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  • About
  • The Global ETD Search service is a free service for researchers to find electronic theses and dissertations. This service is provided by the Networked Digital Library of Theses and Dissertations.
    Our metadata is collected from universities around the world. If you manage a university/consortium/country archive and want to be added, details can be found on the NDLTD website.

State-space modeling, system identification and control of a 4th order rotational mechanical system

Anderson, Jeremiah P. January 2009 (has links) (PDF)
Thesis (M.S. in Electrical Engineering)--Naval Postgraduate School, December 2009. / Thesis Advisor(s): Yun, Xiaoping. Second Reader: Julian, Alex. "December 2009." Description based on title screen as viewed on January 26, 2010. Author(s) subject terms: System identification, state-space, pole placement, full state feedback, observer. Includes bibliographical references (p. 91). Also available in print.

Prediction of end-to-end single flow characteristics in best-effort networks

Shukla, Yashkumar Dipakkumar 29 August 2005 (has links)
The nature of user traffic in coming years will become increasingly multimediaoriented which has much more stringent Quality of Service (QoS) requirements. The current generation of the public Internet does not provide any strict QoS guarantees. Providing Quality of Service (QoS) for multimedia application has been a difficult and challenging problem. Developing predictive models for best-effort networks, like the Internet, would be beneficial for addressing a number of technical issues, such as network bandwidth provisioning, congestion avoidance/control to name a few. The immediate motivation for creating predictive models is to improve the QoS perceived by end-users in real-time applications, such as audio and video. This research aims at developing models for single-step-ahead and multi-stepahead prediction of end-to-end single flow characteristics in best-effort networks. The performance of path-independent predictors has also been studied in this research. Empirical predictors are developed using simulated traffic data obtained from ns-2 as well as for actual traffic data collected from PlanetLab. The linear system identification models Auto-Regressive (AR), Auto-Regressive Moving Average (ARMA) and the non-linear models Feed-forward Multi-layer Perceptron (FMLP) have been used to develop predictive models. In the present research, accumulation is chosen as a signal to model the end-to-end single flow characteristics. As the raw accumulation signal is extremely noisy, the moving average of the accumulation isused for the prediction. Developed predictors have been found to perform accurate single-step-ahead predictions. However, as the multi-step-ahead prediction horizon is increased, the models do not perform as accurately as in the single-step-ahead prediction case. Acceptable multi-step-ahead predictors for up to 240 msec prediction horizon have been obtained using actual traffic data.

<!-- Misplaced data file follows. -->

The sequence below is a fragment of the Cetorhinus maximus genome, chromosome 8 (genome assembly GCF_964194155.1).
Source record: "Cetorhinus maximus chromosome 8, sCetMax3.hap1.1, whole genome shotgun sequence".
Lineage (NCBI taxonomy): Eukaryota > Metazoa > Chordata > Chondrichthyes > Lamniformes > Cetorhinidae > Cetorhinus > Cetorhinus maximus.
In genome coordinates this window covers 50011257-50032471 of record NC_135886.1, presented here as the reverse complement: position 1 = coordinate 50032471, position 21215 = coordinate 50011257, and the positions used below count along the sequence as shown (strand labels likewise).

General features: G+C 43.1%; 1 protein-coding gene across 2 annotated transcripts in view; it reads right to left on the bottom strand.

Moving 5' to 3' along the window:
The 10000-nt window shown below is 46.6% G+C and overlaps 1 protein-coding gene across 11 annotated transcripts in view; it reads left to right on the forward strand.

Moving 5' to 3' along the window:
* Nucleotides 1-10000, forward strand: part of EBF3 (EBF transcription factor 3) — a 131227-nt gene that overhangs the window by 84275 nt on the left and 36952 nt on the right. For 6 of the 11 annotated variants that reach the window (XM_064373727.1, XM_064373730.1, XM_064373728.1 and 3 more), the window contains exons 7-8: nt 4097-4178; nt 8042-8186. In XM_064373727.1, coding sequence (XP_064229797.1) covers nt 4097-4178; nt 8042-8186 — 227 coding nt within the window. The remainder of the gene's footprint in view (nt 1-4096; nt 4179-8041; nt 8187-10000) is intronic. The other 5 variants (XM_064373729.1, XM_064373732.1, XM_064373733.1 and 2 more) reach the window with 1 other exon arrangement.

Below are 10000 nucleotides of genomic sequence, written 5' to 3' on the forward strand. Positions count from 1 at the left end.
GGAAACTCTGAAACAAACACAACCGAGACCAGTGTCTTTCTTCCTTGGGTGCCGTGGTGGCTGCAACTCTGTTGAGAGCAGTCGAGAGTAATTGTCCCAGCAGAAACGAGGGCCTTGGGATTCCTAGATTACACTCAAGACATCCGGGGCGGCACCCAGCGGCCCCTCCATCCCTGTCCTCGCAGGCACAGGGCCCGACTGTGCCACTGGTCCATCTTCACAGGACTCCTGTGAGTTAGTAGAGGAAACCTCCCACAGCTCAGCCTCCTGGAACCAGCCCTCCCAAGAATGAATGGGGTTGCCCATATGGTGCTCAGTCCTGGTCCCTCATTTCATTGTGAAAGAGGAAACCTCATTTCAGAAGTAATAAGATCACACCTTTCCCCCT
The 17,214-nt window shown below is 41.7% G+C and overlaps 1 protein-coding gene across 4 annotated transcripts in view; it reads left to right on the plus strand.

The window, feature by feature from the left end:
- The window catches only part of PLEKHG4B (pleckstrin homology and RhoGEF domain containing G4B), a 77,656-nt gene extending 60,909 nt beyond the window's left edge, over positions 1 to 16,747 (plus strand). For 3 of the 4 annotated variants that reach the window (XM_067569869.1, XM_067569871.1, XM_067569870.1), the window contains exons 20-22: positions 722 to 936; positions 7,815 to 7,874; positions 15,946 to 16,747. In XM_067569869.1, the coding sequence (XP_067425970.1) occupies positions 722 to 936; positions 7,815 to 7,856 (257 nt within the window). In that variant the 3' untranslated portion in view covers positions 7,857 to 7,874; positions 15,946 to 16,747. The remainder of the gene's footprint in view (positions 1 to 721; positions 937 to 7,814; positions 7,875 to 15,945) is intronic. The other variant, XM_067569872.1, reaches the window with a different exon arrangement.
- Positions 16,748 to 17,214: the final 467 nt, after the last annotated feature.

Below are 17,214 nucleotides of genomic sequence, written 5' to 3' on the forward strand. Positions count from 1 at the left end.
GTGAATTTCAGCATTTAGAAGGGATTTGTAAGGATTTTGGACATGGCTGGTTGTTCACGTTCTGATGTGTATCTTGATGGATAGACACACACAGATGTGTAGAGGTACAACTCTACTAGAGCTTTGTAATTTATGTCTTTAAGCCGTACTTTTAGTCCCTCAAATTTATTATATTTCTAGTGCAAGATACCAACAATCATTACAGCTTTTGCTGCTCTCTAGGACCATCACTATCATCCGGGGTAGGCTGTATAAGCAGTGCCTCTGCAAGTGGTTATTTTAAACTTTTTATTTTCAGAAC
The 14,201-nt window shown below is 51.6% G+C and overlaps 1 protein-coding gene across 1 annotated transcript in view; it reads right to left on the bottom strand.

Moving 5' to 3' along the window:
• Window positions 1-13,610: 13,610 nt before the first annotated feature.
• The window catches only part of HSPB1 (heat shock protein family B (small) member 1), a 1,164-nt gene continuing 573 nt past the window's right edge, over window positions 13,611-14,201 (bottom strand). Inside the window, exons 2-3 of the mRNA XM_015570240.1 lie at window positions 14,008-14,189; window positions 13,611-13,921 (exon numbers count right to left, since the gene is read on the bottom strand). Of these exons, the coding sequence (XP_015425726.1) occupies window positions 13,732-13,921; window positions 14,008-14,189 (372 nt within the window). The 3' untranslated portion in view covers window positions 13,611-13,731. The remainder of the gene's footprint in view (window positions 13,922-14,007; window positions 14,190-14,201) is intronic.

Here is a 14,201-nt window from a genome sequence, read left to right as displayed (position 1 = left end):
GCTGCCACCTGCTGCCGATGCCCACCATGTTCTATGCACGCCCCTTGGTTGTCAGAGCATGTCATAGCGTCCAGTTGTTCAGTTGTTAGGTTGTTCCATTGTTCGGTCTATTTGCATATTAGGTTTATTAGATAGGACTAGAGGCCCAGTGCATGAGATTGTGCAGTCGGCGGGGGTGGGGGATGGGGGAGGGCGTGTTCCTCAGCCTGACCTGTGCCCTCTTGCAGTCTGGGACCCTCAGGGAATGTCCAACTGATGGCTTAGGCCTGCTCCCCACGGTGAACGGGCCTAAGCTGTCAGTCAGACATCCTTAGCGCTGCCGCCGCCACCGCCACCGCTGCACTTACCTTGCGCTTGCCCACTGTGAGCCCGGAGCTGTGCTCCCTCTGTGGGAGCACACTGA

A novel subspace identification algorithm and its application in stochastic fault detection

Wang, Jin 28 August 2008 (has links)
Not available / text